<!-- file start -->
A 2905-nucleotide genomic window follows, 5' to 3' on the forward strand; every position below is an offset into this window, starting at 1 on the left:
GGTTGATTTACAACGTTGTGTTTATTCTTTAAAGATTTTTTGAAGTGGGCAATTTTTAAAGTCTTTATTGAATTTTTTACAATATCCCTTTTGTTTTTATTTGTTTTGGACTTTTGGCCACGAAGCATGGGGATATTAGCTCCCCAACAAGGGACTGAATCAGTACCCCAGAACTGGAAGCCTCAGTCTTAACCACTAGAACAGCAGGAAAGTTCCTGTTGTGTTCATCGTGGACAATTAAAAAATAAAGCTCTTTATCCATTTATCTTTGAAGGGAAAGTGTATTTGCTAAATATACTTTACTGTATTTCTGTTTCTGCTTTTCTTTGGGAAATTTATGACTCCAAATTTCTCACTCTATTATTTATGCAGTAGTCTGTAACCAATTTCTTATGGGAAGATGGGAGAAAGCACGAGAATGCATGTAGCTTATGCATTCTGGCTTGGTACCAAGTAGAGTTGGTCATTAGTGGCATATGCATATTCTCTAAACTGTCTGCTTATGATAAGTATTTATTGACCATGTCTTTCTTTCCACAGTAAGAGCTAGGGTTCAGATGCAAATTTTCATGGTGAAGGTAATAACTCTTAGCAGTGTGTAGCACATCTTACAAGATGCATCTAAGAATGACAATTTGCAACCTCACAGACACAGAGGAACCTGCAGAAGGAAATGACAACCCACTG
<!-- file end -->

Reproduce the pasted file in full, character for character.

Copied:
A 2905-nucleotide genomic window follows, 5' to 3' on the forward strand; every position below is an offset into this window, starting at 1 on the left:
GGTTGATTTACAACGTTGTGTTTATTCTTTAAAGATTTTTTGAAGTGGGCAATTTTTAAAGTCTTTATTGAATTTTTTACAATATCCCTTTTGTTTTTATTTGTTTTGGACTTTTGGCCACGAAGCATGGGGATATTAGCTCCCCAACAAGGGACTGAATCAGTACCCCAGAACTGGAAGCCTCAGTCTTAACCACTAGAACAGCAGGAAAGTTCCTGTTGTGTTCATCGTGGACAATTAAAAAATAAAGCTCTTTATCCATTTATCTTTGAAGGGAAAGTGTATTTGCTAAATATACTTTACTGTATTTCTGTTTCTGCTTTTCTTTGGGAAATTTATGACTCCAAATTTCTCACTCTATTATTTATGCAGTAGTCTGTAACCAATTTCTTATGGGAAGATGGGAGAAAGCACGAGAATGCATGTAGCTTATGCATTCTGGCTTGGTACCAAGTAGAGTTGGTCATTAGTGGCATATGCATATTCTCTAAACTGTCTGCTTATGATAAGTATTTATTGACCATGTCTTTCTTTCCACAGTAAGAGCTAGGGTTCAGATGCAAATTTTCATGGTGAAGGTAATAACTCTTAGCAGTGTGTAGCACATCTTACAAGATGCATCTAAGAATGACAATTTGCAACCTCACAGACACAGAGGAACCTGCAGAAGGAAATGACAACCCACTG